I have never been a person that is constantly afraid of something going wrong with my health or of dying. In fact, I have spent most of my life without fears about health or death. My wife, on the other hand, has always been really concerned about issues relating to her health and to the health of the ones she loves most. I guess some would call her paranoid about health issues.
I had never met someone so paranoid about health issues until I met my wife. It took me a few years to really understand where she was coming from when she would urge me to the doctor at the first sign of a cough or cold. I spent the first years of my married life quite frustrated by her and her constant paranoid ideas about our health and life.
My wife decided to begin going to counseling to discuss her issues of being paranoid about health and disease and dying. She asked me to accompany her and I agreed with great joy. I wanted to take every opportunity I could not only to understand my wife, but also to learn how I could better partner with her and understand her needs. I had no idea just how paranoid she was about sickness and death, nor do I think she knew, until we walked away from her first counseling session a few years ago.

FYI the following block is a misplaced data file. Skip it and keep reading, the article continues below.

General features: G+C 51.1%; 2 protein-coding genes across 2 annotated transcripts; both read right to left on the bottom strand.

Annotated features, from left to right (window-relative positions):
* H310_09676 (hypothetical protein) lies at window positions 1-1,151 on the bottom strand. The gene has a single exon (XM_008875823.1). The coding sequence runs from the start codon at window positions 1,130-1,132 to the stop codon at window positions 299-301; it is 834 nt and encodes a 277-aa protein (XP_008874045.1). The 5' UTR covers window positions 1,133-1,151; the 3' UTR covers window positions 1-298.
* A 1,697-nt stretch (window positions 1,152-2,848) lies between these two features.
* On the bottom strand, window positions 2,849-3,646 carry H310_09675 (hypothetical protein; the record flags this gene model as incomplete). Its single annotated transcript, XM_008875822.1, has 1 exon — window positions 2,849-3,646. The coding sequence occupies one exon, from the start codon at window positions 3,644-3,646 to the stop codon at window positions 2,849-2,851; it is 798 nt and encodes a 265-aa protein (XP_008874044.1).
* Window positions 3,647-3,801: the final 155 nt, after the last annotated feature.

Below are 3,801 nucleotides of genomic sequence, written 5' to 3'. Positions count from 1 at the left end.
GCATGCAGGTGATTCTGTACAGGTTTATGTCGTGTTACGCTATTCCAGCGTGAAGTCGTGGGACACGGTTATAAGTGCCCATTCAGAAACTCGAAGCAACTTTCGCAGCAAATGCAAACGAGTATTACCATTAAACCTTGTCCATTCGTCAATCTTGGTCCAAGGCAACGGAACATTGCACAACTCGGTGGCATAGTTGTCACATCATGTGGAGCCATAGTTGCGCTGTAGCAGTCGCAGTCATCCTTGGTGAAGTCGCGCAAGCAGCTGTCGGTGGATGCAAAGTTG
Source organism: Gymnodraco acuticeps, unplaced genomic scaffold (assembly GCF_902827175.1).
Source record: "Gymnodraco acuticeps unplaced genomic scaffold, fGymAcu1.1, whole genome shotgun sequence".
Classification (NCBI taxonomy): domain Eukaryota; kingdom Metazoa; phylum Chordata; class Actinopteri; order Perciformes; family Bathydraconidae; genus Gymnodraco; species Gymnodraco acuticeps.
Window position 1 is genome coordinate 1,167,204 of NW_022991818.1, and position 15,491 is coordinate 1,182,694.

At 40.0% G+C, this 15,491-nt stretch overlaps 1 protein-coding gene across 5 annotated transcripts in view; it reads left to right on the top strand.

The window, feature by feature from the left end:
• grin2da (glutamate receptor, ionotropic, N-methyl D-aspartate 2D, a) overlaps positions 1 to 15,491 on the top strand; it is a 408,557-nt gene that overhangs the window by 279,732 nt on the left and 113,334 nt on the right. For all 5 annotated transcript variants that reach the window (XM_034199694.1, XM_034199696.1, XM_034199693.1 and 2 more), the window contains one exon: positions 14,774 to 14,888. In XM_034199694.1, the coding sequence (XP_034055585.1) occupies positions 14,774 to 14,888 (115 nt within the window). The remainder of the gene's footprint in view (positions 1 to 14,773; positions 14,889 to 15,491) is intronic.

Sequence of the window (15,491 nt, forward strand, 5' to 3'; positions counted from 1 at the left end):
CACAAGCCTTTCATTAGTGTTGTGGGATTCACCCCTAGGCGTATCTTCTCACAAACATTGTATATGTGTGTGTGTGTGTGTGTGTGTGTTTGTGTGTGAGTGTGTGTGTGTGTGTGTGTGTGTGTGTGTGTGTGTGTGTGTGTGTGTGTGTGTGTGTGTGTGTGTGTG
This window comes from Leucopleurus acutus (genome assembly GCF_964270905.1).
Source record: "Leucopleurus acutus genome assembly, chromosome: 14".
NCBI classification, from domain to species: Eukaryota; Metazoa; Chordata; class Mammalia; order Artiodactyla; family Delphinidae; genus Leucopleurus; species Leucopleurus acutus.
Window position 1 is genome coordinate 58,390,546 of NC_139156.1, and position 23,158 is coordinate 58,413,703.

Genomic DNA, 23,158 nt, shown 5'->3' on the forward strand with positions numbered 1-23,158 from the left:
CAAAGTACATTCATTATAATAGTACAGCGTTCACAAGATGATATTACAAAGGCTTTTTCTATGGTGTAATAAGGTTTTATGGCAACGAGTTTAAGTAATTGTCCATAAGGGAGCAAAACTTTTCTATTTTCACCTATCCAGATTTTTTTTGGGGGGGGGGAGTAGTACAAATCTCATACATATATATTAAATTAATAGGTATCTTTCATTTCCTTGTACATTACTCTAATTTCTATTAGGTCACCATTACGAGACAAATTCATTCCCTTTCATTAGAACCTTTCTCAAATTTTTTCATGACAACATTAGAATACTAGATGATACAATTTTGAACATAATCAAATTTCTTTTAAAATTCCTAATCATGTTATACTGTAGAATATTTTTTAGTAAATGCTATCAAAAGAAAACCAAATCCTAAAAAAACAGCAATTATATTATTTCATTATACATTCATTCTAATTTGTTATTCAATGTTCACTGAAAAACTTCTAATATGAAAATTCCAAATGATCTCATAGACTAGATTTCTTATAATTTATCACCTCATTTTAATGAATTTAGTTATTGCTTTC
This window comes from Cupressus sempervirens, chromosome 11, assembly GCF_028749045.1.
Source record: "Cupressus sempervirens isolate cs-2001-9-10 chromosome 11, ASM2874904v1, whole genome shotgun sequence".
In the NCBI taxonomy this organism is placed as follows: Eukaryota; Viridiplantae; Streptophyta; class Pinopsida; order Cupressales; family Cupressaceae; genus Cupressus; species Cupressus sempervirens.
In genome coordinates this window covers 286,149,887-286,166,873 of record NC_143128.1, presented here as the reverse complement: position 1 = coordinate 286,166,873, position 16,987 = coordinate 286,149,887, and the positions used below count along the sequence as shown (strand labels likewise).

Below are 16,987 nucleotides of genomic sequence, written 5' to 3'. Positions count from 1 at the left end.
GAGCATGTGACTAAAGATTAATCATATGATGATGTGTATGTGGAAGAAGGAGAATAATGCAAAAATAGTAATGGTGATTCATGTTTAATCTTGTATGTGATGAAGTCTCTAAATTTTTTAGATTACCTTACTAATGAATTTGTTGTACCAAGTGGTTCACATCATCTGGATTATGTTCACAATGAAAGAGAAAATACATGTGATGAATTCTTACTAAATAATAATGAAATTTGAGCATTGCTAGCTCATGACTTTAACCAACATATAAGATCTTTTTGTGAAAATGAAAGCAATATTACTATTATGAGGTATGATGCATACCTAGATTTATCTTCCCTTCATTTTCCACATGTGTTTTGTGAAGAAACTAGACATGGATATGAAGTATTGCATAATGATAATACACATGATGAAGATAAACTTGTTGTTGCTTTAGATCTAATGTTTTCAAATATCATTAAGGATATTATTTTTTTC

The counselor quickly pointed out that her extremely paranoid thoughts and feelings about every symptom that may be abnormal were directly tied to losing her mother suddenly when she was a young girl. Of course, both of us had thought about the possibility of that connection, but never before had we so seriously thought through the implications of a small child losing her mother without warning.
Of course losing a parent unexpectedly would create the atmosphere for possible paranoid thoughts and feelings about death. If your mother had no symptoms of sickness and then she suddenly died, why wouldn’t you be paranoid that one day you would just die as well? My wife’s paranoid thoughts and feelings were being explained to her and to myself in ways we had never thought of before.
She has been able to find almost total freedom from her paranoid thoughts of death and dying as she has come to grips with the fact that her mother’s death was not her fault and that sometimes sickness and death gets the best of us. If you or someone you know struggles with paranoid thoughts as well, I’d urge you to get into a counselor as soon as possible. You do not have to live that way any longer.